McRose got in touch with a U.S. deputy marshal named George Scarborough, and arranged to slip back into the Texas. It was a trick, and when McRose crossed the Rio Grande, another deputy marshal, Jeff Milton, and Texas Ranger Frank McMahan gunned him down. There were rumors that an El Paso constable, John Selman also was involved.

Many people assumed Hardin was behind the killing of Martin McRose. The lawyer did not deny it. Indeed, shortly after the affair, he bragged—he was drunk at the time—that he had paid George Scarborough to kill McRose. Scarborough took exception to the accusation and forced Hardin to dictate a repudiation of the story to the El Paso newspaper.

Things quieted down for a while, but when Beulah McRose was arrested and tossed in jail on a drunk and disorderly charge while Hardin was out of town, they boiled over. Young John Selman, an El Paso policeman, was the arresting officer.

Old John Selman, the policeman’s father was a hardcase whose unsavory reputation was almost on par with Hardin’s. Born in Arkansas in 1839, Selman had moved to Texas with his family and settled in Grayson County. At the start of the Civil War, Selman joined the 22nd Texas Cavalry and two years later deserted. He drifted west to Stephens County where he met and married Edna DeGraffenried in 1865. In the mid 1870s, the Selmans—they now had four children then—moved to Fort Griffin.

In Fort Griffin, Selman became a deputy under Shackelford County Sheriff John M. Larn. Larn was as crooked as they come, and the pair soon was engaged in all manner of thievery. Larn was sheriff for less than a year before resigning, but afterward, he and Selman continued their notorious ways. In 1878, a gang of masked vigilantes killed Larn while he was in the jail in Albany.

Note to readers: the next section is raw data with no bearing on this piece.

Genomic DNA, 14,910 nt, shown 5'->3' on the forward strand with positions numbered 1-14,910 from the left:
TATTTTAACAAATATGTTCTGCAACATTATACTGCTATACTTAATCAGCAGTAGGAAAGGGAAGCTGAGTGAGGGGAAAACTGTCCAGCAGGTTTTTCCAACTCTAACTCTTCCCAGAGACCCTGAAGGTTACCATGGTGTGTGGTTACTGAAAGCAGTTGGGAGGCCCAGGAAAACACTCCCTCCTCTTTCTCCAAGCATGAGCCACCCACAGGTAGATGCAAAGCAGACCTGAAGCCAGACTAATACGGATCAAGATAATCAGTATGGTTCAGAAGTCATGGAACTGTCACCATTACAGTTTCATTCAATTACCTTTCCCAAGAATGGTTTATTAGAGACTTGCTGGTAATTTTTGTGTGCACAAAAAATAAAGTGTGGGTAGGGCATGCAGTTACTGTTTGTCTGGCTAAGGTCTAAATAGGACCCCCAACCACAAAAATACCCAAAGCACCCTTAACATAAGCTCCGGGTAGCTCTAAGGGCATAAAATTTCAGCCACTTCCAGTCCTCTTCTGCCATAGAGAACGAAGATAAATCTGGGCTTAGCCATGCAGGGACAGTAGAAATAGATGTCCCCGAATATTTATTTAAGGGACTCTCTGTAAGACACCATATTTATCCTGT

In 1879, Selman fled to New Mexico where he organized a band of desperadoes called the “Selman Scouts.” The scouts left a trail of murder, rape, and pillage across the Land of Enchantment until the law broke up the gang and drove Selman back to Texas.

The Texas Rangers arrested him and delivered him to Shackelford County for trial, but Selman escape to Mexico, where he lived until the Texas dropped the charges in 1888. No longer wanted by the law in the Lone Star state, John Selman moved to El Paso, married Romula Granadine, and made a living as a constable and a gambler. In April 1894, Old John—he was Old John then, to distinguish him from his son, Young John—killed a well-known former Texas Ranger named Bass Outlaw in a brawl in an El Paso brothel.

About 7:00 in the evening on August 19, 1895, John Wesley Hardin accosted Old John Selman in the street outside the Acme Saloon. Hardin laced into Selman’s son for arresting Beulah McRose.

“He pulled my woman when I was absent and robbed her of $50,” roared Hardin. “They wouldn’t have done that if I had been here.” More words were exchanged, and as things got hotter, Hardin said, “I am unarmed. I will go and get a gun, and when I meet you, I’ll meet you smoking.”

It was about 11:00 when John Selman stepped through the door of the Acme Saloon where Hardin was shooting dice for drinks with grocer Brown.

***

John Selman was arrested and tried for the murder of John Wesley Hardin, but the trial ended in a hung jury. A second trial was scheduled, but it never took place. On April 6, 1896, Selman and George Scarborough shot it out in front of the Wigwam Saloon. Hit four times, Old John Selman died on the operating table.